Toyota Aygo (2014 – 2022) Review

Toyota Aygo (2014 – 2022) At A Glance


+Plenty of kit as standard. Quirky looks.

-Noisy engine. Interior feels cheap compared to the Volkswagen Up. Not much space. Steering wheel doesn't adjust for reach.

Insurance Groups are between 1–9
On average it achieves 81% of the official MPG figure

Building on the success of the first Aygo, the second generation is once again a joint project with Citroen and Peugeot who have their own versions in the shape of the C1 and 108. However, this time around there's a lot more to differentiate the three, particularly in terms of looks.

So, the Aygo ditches the rounded and soft look for a more angular and aggressive style. Toyota wants the Aygo to be unashamedly Japanese in its design, and there's certainly plenty going in. In our opinion it's the most interesting of the trio. There are lots of customisation options available with buyers able to choose different colours for the x on the front, rear bumpers inserts and other exterior details.

It's the same story inside with personalisation packs that give you gloss panels in various colours, giving it a youthful and funky feel. The interior itself is more refined and comfortable than the original Aygo, although it's not as sophisticated as a Volkswagen Up.

Features like the dated trip display let it down somewhat. There's a fair amount of hard plastics too, but that doesn't detract from the overall feeling of a well finished and durable interior.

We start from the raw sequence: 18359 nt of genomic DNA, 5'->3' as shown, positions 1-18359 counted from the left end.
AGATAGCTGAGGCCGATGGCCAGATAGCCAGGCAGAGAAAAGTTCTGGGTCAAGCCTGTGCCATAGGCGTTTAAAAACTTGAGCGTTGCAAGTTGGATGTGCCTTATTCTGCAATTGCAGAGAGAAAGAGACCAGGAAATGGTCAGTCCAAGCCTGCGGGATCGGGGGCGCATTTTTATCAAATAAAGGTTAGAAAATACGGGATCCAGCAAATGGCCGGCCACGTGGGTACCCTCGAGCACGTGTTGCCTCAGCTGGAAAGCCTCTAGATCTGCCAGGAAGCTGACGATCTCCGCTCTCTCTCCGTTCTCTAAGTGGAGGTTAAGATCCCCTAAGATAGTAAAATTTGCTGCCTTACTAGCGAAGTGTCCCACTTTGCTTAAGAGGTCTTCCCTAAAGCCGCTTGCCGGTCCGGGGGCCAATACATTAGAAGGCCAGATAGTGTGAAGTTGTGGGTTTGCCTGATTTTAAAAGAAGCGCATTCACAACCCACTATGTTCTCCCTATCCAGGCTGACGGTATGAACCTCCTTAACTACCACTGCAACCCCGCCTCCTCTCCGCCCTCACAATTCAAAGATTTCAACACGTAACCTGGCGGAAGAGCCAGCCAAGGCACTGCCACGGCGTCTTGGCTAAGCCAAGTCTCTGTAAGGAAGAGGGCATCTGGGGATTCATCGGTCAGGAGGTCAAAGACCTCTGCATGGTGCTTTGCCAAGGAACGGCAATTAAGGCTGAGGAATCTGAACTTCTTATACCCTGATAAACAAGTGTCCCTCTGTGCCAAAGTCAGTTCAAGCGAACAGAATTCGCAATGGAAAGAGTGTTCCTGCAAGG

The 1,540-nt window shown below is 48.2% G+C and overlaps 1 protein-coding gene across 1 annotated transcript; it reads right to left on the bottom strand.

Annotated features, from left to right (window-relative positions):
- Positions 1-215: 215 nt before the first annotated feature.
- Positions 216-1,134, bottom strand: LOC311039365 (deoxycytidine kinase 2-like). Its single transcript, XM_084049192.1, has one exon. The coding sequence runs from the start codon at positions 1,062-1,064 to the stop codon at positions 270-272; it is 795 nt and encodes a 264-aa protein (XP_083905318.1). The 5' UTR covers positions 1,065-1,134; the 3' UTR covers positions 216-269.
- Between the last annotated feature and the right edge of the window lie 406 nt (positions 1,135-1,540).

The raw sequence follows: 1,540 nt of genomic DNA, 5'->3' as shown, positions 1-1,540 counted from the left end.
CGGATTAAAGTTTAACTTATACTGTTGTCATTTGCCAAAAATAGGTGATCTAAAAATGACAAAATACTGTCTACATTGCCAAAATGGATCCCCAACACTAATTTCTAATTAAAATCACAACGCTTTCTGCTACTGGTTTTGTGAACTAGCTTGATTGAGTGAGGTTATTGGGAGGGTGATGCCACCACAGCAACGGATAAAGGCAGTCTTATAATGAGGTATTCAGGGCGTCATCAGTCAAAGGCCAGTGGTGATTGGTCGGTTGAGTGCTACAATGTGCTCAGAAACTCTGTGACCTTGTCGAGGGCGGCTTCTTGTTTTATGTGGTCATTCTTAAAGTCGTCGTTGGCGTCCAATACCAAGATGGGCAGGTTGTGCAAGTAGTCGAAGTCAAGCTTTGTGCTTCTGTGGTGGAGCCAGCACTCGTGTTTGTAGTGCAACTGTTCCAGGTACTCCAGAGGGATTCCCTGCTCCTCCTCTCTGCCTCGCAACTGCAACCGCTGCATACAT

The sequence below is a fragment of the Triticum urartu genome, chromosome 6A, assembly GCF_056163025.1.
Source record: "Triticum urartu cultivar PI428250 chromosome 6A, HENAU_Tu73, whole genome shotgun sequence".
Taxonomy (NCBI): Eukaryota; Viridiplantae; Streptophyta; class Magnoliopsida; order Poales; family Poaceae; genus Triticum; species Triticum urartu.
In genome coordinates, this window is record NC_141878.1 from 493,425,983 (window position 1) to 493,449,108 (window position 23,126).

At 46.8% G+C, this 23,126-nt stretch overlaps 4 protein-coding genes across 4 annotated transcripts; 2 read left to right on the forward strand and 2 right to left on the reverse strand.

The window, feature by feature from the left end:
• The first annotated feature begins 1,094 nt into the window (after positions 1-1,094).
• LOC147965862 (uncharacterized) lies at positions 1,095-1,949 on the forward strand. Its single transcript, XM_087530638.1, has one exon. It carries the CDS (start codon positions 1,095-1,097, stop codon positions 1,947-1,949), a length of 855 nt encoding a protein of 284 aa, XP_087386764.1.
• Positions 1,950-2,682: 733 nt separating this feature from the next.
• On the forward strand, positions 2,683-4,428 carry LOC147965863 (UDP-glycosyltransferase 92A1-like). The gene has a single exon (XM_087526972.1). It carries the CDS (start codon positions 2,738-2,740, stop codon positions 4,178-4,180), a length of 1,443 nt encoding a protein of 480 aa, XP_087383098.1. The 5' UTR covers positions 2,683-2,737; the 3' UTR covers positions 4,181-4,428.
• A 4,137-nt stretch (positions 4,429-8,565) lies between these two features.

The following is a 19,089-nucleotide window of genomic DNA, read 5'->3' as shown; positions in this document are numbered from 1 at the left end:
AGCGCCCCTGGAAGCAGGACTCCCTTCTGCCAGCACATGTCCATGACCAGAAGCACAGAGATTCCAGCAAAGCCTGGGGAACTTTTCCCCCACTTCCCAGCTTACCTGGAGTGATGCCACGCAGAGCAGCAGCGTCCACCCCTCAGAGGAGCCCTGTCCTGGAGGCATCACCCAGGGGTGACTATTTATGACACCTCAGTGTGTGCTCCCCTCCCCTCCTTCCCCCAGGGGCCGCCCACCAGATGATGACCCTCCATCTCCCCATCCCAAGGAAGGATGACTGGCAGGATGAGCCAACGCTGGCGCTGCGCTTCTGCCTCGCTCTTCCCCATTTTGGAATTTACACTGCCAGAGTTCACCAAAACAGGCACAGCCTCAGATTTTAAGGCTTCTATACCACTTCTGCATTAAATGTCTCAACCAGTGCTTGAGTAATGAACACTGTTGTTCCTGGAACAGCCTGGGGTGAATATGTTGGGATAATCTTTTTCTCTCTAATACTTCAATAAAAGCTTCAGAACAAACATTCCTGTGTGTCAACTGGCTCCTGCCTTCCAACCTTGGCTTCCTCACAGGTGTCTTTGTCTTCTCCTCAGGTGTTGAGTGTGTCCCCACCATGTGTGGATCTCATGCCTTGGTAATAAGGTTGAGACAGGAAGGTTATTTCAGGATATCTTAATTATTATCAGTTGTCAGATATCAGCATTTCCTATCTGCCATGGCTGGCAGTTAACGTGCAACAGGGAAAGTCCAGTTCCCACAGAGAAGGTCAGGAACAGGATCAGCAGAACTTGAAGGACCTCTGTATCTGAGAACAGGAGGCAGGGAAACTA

The new Aygo uses the same 1.0-litre three-cylinder engine as its predecessor, but with improvements to refinement and economy. It still has the same peppy nature but is cheaper to run with official economy of 68.9mpg.

Toyota updated the Aygo for 2018 with extra noise insulation but it's hard to dampen the noise of the three-cylinder engine at higher speeds. Things are better around town, with a tight turning circle and easy steering - although the short clutch travel takes a bit of getting used to. The gear change is surprisingly precise for a car in this segment.

While the Aygo doesn't do anything revolutionary in the same way as the Volkswagen Up trio, it will be an affordable city car to own and an easy one to live with. Of course, being a Toyota, it comes with a five-year warranty as standard, while fuel and insurance costs ought to be low.

Looking for a second opinion? Why not read heycar's Toyota Aygo review.



Real MPG average for a Toyota Aygo (2014 – 2022)


Real MPG was created following thousands of readers telling us that their cars could not match the official figures.

Real MPG gives real world data from drivers like you to show how much fuel a vehicle really uses.

Average performance


Real MPG

43–70 mpg

MPGs submitted


Diesel or petrol? If you're unsure whether to go for a petrol or diesel (or even an electric model if it's available), then you need our Petrol or Diesel? calculator. It does the maths on petrols, diesels and electric cars to show which is best suited to you.

Satisfaction Index

Satisfaction Index What is your car like to live with?

We need your help with our latest Satisfaction Index, so that we can help others make a smarter car buying decision. What's it like to live with your car? Love it? Loath it? We want to know. Let us know about your car - it will only take a few minutes and you could be helping thousands of others.

Help us with the Honest John Satisfaction Index now